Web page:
David Smith and his father Steve Smith, who was visiting from Cape Elizabeth, Me., emailed a note which stated that they had seen and photographed a snowy owl next to the Aquinnah Shop in Gay Head on Nov. 21! That beats the Nov. 29 record and adds to the question: Just how many snowy owls are there on Martha’s Vineyard and Chappaquiddick? Actually, I guess I should ask how many snowy owls there are in Dukes County?
Lisa Wright, in her own words: “Reporting from Cuttyhunk my hunting friends had a snowy owl sighting on Monday, Dec. 2 on the west end of the island so I grabbed a blaze orange sweatshirt and hiked out there. No owl sighting for me but I did see seven whale spouts heading south not far off the island, again thanks to the hunters. I hiked out again on Wednesday (Dec. 4) and had two snowy owl sightings; I don’t believe they were the same bird. The first owl I left was sitting on a rock heading due west. I was walking back and about 12 minutes later I looked south and saw a snowy owl flying west, quietly hooting as it landed on a big rock off the shoreline. If the second owl had been flying east I would have thought they were one and the same. I can’t wait to see what happens tomorrow; Island living, never a dull moment!”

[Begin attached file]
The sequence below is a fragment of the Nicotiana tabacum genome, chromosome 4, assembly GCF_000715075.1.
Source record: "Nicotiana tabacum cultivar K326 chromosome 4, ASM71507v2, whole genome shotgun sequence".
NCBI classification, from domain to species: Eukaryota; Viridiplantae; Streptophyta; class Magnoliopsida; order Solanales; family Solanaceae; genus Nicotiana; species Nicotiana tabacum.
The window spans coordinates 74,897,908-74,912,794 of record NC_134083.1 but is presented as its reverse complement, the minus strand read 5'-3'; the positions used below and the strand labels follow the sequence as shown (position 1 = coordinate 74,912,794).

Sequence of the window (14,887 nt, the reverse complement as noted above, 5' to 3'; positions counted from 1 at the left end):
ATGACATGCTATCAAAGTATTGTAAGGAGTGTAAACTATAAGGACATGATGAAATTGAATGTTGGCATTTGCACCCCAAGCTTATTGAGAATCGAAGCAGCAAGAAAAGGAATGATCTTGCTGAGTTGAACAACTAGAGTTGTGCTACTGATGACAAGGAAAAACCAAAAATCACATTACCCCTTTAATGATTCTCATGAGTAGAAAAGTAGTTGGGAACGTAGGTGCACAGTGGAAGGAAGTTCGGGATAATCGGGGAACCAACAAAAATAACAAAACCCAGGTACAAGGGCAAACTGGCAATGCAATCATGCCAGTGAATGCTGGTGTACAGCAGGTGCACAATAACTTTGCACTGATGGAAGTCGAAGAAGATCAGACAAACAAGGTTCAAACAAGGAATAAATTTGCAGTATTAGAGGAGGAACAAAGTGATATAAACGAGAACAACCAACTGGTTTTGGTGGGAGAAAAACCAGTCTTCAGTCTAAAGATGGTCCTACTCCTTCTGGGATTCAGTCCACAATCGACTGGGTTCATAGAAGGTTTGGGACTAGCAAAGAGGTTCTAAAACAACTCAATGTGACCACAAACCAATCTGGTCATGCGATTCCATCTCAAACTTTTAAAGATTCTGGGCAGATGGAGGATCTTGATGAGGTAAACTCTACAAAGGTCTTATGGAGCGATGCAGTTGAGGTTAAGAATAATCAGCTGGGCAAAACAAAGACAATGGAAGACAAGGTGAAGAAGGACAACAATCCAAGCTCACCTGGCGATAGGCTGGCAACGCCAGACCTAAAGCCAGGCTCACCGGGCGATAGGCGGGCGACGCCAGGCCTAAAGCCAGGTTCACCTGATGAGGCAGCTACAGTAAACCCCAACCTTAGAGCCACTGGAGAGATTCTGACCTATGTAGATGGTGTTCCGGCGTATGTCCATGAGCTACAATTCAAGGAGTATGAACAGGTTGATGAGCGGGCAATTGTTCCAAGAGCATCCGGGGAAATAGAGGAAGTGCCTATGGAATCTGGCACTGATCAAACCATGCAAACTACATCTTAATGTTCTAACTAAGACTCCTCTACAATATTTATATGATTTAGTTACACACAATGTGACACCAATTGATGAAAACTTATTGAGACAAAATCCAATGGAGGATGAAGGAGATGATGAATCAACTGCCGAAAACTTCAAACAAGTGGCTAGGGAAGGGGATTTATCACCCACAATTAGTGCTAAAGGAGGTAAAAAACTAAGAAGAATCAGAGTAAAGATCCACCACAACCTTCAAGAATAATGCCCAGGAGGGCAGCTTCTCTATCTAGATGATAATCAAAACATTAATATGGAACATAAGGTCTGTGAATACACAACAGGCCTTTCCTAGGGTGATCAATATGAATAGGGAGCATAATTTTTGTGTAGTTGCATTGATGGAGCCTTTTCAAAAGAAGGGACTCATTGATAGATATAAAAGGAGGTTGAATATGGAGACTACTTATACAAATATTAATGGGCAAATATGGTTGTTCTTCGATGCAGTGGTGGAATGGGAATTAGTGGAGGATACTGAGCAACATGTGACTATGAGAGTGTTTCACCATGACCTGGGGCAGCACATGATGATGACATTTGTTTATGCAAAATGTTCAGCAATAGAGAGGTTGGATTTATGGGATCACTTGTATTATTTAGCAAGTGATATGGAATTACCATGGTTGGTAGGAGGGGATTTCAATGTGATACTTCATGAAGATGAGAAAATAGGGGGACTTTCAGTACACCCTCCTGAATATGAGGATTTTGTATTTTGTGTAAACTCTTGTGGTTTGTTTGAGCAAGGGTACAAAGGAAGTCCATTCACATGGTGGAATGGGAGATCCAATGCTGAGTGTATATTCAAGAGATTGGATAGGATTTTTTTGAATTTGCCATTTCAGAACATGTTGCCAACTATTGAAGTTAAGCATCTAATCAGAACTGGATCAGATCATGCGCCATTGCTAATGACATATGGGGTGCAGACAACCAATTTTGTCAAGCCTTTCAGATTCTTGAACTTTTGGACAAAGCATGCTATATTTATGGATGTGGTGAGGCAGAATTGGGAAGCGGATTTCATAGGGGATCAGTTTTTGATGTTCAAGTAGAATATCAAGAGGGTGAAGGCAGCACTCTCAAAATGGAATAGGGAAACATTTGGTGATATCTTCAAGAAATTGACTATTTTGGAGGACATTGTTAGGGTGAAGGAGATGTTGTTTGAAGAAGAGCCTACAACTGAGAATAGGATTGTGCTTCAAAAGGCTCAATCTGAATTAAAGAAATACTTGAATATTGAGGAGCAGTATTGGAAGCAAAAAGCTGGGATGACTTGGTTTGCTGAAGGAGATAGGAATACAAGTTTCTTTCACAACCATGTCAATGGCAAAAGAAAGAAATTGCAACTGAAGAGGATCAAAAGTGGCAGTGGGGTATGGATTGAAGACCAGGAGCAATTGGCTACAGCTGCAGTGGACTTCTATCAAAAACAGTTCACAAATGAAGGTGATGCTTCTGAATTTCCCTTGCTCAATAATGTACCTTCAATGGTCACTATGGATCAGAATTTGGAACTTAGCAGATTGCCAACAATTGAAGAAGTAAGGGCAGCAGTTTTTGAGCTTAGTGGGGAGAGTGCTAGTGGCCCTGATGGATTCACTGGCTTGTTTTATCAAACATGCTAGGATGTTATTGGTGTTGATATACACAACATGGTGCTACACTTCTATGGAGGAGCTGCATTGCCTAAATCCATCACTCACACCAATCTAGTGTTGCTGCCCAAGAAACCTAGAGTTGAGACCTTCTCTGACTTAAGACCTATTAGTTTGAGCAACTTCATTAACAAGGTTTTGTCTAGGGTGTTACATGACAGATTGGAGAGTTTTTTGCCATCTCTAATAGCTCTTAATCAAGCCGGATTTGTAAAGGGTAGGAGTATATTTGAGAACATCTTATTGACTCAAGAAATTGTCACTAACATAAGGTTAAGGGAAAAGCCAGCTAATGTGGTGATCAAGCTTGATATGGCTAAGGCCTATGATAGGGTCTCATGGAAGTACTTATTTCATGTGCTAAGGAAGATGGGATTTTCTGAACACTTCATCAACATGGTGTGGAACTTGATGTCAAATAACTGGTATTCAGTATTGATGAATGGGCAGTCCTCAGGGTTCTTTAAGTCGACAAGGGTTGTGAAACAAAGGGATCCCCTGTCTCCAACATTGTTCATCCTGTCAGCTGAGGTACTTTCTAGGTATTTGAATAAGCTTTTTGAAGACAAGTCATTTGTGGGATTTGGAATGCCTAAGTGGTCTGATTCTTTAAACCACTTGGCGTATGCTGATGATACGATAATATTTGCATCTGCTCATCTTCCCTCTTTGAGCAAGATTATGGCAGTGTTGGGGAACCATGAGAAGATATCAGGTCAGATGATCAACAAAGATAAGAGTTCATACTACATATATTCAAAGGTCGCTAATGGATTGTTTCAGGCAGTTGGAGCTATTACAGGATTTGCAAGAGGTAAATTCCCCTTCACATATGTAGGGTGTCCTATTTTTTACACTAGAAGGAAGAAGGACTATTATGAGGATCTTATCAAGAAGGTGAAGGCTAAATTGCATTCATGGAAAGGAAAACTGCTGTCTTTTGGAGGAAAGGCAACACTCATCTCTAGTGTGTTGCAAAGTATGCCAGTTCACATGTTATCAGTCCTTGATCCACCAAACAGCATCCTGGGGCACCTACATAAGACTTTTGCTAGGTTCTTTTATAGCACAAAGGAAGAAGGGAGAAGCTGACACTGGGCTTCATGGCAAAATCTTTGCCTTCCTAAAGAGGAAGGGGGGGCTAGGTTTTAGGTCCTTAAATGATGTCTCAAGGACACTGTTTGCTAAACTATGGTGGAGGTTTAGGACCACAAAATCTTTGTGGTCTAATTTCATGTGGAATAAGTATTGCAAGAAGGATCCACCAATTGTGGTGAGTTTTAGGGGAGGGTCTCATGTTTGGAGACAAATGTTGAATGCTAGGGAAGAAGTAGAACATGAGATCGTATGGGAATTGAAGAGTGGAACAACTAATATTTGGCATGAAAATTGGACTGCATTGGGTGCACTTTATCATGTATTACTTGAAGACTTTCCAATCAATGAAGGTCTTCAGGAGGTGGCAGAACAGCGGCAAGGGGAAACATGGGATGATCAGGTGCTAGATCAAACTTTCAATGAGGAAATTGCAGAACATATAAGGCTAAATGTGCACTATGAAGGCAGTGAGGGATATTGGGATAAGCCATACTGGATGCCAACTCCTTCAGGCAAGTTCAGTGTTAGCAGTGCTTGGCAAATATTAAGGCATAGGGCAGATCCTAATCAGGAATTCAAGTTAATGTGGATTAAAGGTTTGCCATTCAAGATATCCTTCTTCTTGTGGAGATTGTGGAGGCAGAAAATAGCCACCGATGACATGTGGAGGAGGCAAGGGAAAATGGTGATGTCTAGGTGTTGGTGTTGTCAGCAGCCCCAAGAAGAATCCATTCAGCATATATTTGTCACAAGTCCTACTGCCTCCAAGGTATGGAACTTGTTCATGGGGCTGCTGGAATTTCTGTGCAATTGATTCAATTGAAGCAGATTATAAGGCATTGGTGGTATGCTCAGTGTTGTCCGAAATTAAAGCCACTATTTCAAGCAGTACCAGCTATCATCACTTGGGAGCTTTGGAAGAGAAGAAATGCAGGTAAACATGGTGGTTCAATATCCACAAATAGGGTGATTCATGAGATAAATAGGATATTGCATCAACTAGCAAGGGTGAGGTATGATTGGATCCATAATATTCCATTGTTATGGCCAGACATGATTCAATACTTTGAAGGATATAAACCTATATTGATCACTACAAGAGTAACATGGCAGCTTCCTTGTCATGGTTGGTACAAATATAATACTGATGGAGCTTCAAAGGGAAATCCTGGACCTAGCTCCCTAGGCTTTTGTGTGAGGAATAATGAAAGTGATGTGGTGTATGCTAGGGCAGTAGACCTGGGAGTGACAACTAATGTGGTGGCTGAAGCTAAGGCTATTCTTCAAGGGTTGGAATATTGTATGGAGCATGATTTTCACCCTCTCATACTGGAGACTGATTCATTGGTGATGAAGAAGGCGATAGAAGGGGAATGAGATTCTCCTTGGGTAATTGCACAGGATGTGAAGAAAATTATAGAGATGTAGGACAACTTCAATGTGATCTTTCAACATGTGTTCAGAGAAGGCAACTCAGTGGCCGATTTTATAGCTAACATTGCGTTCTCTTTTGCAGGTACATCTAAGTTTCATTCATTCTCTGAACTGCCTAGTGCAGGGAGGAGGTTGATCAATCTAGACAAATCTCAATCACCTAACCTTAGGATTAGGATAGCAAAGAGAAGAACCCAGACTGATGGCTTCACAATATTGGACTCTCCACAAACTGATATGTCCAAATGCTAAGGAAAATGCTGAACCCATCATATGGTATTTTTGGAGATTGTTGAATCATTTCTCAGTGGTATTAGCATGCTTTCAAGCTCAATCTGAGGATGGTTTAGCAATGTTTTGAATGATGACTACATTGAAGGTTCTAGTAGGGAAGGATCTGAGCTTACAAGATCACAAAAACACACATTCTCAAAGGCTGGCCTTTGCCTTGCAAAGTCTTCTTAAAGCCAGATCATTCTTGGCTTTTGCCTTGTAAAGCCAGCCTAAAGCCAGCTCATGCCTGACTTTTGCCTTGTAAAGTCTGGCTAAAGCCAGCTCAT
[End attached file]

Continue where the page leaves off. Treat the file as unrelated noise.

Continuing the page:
Jump ahead to Dec. 7 and Constance Alexander spotted two whale blows off Squibnocket while observing northern gannets and a horned grebe. Knowing that Lisa Wright had seen blows off Cuttyhunk three days earlier, I checked with her to ask if she had any idea what species of whales she had seen. Lisa guessed fin whales. I contacted the Provincetown Center for Coastal Studies to find out what whale species might be passing by this area. The answer was fins, humpbacks or right whales. If people are interested in determining exactly what species they are seeing offshore, go online and check out the shape and angle of the blows, each whale species has a specific blow. The right whale has a V-shaped blow that angles slightly forward. The humpback whale blows straight up quite high, and the fin whale blow is straight up but lower than the humpback. Check the library or online for photographs and better descriptions of shapes and angles of whale blows.
Now back to the question about how many snowy owls there are in Dukes County. We presume there are two on Cuttyhunk.